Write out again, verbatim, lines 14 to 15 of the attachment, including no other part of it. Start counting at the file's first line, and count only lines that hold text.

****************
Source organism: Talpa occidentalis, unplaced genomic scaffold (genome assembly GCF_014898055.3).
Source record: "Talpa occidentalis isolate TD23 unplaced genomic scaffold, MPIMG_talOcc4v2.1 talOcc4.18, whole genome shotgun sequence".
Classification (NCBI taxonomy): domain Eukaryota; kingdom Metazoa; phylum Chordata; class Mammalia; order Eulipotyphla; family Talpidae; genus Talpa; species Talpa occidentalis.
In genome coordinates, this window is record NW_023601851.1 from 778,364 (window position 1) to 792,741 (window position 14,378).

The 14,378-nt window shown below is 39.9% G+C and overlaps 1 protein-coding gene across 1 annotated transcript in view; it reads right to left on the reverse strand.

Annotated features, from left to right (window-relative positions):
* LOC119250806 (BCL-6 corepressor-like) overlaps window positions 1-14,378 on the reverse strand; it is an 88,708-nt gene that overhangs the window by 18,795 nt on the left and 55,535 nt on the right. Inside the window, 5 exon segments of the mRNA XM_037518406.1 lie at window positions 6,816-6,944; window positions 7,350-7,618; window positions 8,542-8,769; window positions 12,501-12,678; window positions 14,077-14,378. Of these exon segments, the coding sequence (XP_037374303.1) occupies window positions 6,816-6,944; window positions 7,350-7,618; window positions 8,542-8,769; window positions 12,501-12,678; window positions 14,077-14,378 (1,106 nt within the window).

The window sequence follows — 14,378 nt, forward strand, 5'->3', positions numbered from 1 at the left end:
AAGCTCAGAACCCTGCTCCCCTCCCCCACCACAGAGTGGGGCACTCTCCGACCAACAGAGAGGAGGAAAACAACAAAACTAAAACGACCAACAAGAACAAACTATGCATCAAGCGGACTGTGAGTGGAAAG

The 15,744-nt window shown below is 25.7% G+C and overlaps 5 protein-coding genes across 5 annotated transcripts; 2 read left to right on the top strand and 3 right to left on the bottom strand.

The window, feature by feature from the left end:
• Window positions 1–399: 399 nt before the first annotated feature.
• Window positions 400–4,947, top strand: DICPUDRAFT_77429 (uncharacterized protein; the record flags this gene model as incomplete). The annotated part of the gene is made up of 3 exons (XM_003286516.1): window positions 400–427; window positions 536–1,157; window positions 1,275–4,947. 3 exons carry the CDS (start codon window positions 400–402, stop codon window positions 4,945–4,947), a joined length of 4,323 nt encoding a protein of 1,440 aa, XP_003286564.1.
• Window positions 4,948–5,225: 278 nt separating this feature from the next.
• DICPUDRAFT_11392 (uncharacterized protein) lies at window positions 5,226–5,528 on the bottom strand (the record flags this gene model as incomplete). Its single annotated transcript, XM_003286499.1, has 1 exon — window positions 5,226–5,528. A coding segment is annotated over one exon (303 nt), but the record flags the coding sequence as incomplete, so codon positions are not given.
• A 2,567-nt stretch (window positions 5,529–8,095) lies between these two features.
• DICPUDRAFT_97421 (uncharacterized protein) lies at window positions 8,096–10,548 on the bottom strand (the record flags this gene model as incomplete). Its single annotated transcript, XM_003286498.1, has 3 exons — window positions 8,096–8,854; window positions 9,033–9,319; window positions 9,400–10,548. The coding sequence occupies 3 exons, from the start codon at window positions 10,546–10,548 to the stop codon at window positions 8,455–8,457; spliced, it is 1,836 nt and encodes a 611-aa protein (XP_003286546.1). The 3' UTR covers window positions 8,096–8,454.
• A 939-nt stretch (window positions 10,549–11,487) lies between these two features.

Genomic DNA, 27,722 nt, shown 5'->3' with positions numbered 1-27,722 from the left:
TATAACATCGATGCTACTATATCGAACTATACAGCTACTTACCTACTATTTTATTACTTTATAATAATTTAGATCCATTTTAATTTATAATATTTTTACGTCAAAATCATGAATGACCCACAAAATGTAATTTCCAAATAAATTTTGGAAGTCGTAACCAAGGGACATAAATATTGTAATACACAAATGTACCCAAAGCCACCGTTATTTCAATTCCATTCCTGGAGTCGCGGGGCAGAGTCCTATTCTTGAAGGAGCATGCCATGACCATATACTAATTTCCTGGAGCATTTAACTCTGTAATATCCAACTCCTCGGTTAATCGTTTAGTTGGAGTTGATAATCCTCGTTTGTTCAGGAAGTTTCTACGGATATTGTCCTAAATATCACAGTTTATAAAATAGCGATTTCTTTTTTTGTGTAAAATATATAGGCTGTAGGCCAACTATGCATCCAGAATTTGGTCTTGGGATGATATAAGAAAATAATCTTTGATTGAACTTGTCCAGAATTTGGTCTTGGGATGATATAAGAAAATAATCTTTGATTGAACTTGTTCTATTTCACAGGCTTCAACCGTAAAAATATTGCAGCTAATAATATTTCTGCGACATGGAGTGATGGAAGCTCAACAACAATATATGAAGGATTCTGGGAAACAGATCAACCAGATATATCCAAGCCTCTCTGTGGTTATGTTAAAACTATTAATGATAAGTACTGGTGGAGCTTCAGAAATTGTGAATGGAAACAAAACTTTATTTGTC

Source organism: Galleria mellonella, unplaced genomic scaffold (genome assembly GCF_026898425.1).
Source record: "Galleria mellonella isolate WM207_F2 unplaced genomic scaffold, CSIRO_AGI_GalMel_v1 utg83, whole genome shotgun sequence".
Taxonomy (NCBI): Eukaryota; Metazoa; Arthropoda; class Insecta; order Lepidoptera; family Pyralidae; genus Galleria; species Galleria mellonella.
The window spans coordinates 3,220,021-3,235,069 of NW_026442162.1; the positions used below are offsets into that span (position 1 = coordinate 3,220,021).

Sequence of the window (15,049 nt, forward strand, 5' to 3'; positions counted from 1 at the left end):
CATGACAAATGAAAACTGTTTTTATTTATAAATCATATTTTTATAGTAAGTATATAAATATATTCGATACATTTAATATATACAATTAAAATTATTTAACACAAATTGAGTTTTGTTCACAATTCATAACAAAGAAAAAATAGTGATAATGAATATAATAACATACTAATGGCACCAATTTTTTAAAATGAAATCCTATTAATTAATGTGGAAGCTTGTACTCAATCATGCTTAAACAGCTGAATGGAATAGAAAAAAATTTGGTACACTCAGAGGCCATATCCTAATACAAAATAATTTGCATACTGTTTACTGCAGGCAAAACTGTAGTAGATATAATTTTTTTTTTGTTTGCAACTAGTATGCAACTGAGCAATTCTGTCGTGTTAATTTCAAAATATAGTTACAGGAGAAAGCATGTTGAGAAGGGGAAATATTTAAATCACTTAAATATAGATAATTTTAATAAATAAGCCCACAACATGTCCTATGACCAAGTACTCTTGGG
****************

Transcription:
• Window positions 4,948–5,225: 278 nt separating this feature from the next.
• DICPUDRAFT_11392 (uncharacterized protein) lies at window positions 5,226–5,528 on the bottom strand (the record flags this gene model as incomplete). Its single annotated transcript, XM_003286499.1, has 1 exon — window positions 5,226–5,528. A coding segment is annotated over one exon (303 nt), but the record flags the coding sequence as incomplete, so codon positions are not given.